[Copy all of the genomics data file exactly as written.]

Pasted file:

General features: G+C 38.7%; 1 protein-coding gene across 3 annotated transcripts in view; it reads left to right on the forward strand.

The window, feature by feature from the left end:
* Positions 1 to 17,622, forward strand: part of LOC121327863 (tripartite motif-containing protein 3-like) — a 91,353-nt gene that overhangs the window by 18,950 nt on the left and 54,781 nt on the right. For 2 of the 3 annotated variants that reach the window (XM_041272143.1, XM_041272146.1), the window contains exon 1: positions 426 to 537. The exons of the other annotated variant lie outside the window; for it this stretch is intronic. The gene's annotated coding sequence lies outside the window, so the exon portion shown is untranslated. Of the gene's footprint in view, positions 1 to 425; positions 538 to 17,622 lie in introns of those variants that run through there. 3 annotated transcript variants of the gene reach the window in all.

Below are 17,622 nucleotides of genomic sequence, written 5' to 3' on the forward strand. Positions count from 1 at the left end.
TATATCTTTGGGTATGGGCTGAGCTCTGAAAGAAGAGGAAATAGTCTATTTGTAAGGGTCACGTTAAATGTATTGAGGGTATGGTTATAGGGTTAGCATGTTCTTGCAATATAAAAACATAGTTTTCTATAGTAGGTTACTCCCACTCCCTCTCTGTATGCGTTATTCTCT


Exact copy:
General features: G+C 38.7%; 1 protein-coding gene across 3 annotated transcripts in view; it reads left to right on the forward strand.

The window, feature by feature from the left end:
* Positions 1 to 17,622, forward strand: part of LOC121327863 (tripartite motif-containing protein 3-like) — a 91,353-nt gene that overhangs the window by 18,950 nt on the left and 54,781 nt on the right. For 2 of the 3 annotated variants that reach the window (XM_041272143.1, XM_041272146.1), the window contains exon 1: positions 426 to 537. The exons of the other annotated variant lie outside the window; for it this stretch is intronic. The gene's annotated coding sequence lies outside the window, so the exon portion shown is untranslated. Of the gene's footprint in view, positions 1 to 425; positions 538 to 17,622 lie in introns of those variants that run through there. 3 annotated transcript variants of the gene reach the window in all.

Below are 17,622 nucleotides of genomic sequence, written 5' to 3' on the forward strand. Positions count from 1 at the left end.
TATATCTTTGGGTATGGGCTGAGCTCTGAAAGAAGAGGAAATAGTCTATTTGTAAGGGTCACGTTAAATGTATTGAGGGTATGGTTATAGGGTTAGCATGTTCTTGCAATATAAAAACATAGTTTTCTATAGTAGGTTACTCCCACTCCCTCTCTGTATGCGTTATTCTCT